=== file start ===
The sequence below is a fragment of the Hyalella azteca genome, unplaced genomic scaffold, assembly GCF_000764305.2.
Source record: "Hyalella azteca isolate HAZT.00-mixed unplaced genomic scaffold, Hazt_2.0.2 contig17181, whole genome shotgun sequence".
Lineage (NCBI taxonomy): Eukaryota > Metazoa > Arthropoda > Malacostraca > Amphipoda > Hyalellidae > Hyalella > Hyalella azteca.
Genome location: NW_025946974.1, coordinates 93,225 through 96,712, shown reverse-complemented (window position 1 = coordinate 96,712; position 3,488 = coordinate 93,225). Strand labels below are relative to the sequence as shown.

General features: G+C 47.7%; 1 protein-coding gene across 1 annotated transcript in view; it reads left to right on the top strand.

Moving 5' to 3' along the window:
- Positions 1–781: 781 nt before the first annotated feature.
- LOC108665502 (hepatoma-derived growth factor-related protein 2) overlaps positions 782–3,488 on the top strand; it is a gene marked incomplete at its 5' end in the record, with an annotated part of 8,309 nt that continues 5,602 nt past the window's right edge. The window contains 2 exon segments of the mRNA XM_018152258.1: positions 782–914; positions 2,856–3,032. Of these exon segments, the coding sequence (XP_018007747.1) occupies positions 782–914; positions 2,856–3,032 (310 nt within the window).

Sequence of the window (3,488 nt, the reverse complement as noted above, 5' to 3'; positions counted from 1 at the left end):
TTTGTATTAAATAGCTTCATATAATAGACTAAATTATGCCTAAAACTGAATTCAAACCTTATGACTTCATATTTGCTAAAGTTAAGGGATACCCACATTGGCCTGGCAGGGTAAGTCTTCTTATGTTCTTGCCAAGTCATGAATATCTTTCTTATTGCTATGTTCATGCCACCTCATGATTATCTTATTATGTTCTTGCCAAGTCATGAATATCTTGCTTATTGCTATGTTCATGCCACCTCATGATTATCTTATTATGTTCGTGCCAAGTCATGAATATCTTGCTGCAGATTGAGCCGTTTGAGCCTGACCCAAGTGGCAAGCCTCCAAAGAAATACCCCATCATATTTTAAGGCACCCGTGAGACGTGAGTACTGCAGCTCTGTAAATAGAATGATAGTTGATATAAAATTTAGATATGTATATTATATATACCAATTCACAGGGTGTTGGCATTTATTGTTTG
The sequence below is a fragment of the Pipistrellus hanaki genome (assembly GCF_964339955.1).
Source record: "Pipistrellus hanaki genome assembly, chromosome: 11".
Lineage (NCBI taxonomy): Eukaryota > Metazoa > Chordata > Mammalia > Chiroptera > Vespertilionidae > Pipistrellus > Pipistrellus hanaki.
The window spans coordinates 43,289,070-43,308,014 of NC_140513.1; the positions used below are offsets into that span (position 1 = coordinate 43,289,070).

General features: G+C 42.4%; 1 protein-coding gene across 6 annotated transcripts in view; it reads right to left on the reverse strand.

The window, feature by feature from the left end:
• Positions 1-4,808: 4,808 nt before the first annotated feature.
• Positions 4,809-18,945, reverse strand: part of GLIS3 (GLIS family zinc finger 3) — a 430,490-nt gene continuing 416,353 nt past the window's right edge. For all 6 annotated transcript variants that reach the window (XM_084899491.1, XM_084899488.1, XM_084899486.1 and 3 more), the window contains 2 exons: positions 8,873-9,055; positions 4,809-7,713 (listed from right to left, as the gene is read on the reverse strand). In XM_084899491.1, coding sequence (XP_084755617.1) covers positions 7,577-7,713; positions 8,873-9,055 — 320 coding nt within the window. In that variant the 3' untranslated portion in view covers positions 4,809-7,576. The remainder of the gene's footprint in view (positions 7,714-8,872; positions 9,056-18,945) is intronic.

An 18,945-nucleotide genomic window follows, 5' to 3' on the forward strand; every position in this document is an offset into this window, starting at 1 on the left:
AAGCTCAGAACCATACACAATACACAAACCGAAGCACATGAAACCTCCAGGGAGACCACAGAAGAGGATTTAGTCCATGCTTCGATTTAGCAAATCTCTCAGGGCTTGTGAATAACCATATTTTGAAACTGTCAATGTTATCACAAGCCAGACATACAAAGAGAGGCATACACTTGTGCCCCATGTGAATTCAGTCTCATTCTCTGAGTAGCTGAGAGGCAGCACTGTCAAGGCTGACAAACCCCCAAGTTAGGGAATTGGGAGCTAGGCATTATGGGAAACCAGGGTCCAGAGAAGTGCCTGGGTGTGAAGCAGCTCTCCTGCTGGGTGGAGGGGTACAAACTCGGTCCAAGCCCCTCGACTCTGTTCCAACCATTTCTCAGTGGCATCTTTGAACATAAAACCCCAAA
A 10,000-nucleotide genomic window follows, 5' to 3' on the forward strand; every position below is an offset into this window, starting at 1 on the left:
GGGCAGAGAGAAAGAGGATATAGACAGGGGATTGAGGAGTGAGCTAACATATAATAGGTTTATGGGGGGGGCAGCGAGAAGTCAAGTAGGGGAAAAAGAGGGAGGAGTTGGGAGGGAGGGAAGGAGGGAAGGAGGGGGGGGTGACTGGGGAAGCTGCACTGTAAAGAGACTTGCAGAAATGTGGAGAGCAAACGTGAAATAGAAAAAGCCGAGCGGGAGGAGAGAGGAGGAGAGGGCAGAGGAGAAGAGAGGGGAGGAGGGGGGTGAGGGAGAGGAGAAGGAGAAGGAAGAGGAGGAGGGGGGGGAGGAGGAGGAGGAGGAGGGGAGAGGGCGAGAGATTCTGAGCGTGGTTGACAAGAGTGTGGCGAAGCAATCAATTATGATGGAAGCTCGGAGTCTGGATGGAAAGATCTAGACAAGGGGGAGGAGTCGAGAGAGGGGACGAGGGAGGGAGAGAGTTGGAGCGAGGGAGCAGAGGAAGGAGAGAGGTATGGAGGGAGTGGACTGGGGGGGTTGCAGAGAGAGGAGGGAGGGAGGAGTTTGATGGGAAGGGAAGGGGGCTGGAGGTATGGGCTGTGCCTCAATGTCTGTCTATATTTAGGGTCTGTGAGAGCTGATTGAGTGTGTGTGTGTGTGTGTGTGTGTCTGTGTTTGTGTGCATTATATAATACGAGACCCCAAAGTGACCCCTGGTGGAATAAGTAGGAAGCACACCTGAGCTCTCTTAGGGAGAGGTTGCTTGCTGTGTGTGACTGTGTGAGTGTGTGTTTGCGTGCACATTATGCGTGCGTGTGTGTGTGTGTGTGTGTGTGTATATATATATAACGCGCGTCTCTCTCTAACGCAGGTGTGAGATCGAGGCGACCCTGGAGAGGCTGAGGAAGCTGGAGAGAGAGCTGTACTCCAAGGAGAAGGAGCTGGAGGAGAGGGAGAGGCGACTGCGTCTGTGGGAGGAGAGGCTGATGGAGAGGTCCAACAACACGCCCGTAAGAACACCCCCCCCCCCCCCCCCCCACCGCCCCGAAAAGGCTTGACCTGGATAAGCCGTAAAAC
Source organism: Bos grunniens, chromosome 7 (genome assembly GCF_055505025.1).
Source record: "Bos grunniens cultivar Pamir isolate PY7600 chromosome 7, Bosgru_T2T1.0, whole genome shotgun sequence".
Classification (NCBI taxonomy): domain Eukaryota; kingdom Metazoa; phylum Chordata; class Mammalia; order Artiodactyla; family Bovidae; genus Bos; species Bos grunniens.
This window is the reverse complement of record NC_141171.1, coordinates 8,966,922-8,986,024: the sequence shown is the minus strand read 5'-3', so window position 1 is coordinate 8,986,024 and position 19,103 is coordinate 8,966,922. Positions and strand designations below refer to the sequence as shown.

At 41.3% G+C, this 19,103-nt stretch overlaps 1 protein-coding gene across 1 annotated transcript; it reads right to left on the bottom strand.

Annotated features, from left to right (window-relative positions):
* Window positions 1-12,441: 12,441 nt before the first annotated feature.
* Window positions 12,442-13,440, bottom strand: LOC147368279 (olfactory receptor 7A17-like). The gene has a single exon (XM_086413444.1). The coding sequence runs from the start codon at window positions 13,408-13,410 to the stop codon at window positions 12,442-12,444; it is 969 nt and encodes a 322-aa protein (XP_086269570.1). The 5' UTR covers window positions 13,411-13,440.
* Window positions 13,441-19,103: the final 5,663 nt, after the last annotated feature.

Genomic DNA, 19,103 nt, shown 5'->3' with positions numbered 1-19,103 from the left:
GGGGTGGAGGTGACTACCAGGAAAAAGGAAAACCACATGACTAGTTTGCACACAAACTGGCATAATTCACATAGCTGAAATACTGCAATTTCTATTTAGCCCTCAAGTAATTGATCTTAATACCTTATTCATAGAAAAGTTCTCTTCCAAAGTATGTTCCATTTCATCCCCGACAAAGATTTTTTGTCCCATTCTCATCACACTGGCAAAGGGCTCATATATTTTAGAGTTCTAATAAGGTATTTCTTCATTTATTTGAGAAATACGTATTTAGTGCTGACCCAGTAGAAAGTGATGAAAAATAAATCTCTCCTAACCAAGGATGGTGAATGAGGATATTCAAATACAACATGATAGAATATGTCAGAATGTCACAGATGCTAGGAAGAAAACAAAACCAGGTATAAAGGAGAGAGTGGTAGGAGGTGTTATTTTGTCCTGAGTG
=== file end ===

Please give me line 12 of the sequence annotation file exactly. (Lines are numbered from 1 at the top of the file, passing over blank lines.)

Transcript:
Source record: "Pipistrellus hanaki genome assembly, chromosome: 11".